|Quadrangle map, 1:250,000-scale||VA|
|Quadrangle map, 1:63,360-scale||A-7|
|Nearby scientific data||Find additional scientific data near this location|
|Location and accuracy||The Midas mine is on the west side of Solomon Gulch, about 1.3 miles south of Solomon Lake. The location of this mine by name is shown on the USGS Valdez A-7 topographic map (1996). This is also the location of the Jumbo Lode claim. The All American Lode claim is shown on this map as a shaft, one-half mile southeast of the Midas mine adit. This is locality 40 of Cobb and Matson (1972) and locality 32 of Winkler and others (1981 [OFR 80-892-B]).|
Crudely stratiform massive vein and disseminated replacement deposits containing pyrite, pyrrhotite, chalcopyrite, and sphalerite occur in slate and metagraywacke of the Upper Cretaceous Valdez Group (Johnson, 1915; 1919; Rose, 1965). The mineralized zones are rich in quartz and pyrite. They are locally remobilized along fractures to form crosscutting, polymetallic sulfide-bearing, quartz-calcite veins and fracture fillings. The deposits are generally restricted to shear zones that strike N76W to S62W and dip 40 to 70 degrees north. The Jumbo lode ranged from a few inches to 20 feet in thickness and averaged 3 to 4 feet of ore width in a shear zone about 1000 feet long. The All-American lode is wider but of lower grade. Production from this mine was from the Jumbo lode and totaled more than 3,000,000 pounds of copper (Rose, 1965). In 1917, 21,000 tons of ore averaged 4.15 percent copper, 0.42 ounce of silver per ton, and 0.062 ounce of gold per ton. In 1918, 25,350 tons of shipped ore averaged 3.24 percent copper, 0.25 ounce of silver per ton, and 0.05 ounce of gold per ton. U.S. Bureau of Mines chip samples contained 0.11 to 6.3 percent copper, 0.26 to 3.1 percent zinc, less than 0.005 to 0.66 ounce of gold per ton, and less than 0.2 to 0.6 ounce of silver per ton (Jansons and others, 1984).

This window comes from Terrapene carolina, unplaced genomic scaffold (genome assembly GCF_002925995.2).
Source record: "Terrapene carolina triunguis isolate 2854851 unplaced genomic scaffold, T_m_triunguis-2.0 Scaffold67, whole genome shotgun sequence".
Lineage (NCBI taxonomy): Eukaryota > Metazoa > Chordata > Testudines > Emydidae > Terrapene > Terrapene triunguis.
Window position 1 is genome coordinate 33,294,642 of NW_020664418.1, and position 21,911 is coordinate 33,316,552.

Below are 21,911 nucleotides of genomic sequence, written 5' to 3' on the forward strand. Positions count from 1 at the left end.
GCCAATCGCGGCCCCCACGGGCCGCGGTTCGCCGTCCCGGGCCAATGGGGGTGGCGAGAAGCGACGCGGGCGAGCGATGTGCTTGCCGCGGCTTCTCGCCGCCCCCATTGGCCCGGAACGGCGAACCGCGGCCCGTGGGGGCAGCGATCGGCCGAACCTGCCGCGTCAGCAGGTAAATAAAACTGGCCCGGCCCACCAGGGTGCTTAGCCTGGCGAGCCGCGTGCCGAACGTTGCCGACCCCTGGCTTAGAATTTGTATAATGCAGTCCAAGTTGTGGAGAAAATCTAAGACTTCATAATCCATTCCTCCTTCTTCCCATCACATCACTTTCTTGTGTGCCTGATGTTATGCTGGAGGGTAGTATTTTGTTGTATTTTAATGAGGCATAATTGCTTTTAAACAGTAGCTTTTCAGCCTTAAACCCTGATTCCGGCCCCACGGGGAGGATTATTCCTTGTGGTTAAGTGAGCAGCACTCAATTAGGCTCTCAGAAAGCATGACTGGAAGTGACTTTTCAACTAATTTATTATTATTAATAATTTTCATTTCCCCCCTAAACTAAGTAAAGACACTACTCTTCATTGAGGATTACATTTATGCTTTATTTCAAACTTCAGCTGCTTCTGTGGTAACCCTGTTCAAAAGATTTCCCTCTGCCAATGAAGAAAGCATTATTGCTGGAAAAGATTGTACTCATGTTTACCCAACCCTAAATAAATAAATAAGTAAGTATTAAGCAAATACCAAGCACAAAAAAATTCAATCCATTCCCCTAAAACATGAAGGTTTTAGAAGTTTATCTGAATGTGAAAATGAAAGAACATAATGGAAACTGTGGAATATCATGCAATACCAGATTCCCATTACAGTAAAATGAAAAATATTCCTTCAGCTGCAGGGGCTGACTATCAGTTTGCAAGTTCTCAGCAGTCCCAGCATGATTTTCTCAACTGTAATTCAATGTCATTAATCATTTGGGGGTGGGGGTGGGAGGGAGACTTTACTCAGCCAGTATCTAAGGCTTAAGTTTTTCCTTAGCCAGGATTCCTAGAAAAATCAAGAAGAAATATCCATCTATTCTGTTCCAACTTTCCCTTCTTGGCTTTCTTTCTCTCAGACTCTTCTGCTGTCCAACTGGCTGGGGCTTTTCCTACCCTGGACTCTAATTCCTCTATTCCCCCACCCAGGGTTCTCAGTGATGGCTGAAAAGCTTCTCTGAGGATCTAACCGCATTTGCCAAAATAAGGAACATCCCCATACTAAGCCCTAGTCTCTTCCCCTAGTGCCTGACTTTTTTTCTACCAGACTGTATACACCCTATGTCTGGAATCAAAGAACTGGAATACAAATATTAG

The All American lode was discovered in 1901 and the Jumbo lode in 1906. Most production occurred from 1911 to 1919. The Jumbo lode was developed on four levels through at least 650 feet of vertical extent; the underground workings aggregated about 4,000 feet in length. Only the 600-foot-long third-level adit was not caved in 1964 (Rose, 1965). The All-American lode was explored with a shallow shaft and open cuts. More recent exploration has occurred and may have included drilling (Cobb, 1979 [OFR 79-1241]).The country rocks are mostly slate and metagraywacke but some mafic greenstone bodies are locally present and some felsic dikes cut the metamorphic rocks (Johnson, 1915). The mafic rocks have been described as intrusive into the metasedimentary rocks. The rocks include siliceous schist (Grant, 1906) and quartzite (Johnson, 1919); sedimentary features are well developed in ore from this deposit (Crowe and others, 1992). The deposits are considered to be submarine volcanogenic in origin (Winkler and others, 1981 [OFR 80-892-B]; Crowe and others, 1992).
|Geologic map unit||(-146.281796570018, 61.0126721558711)|
|Mineral deposit model||Besshi massive sulfide deposit (Cox and Singer, 1986; model 24b)|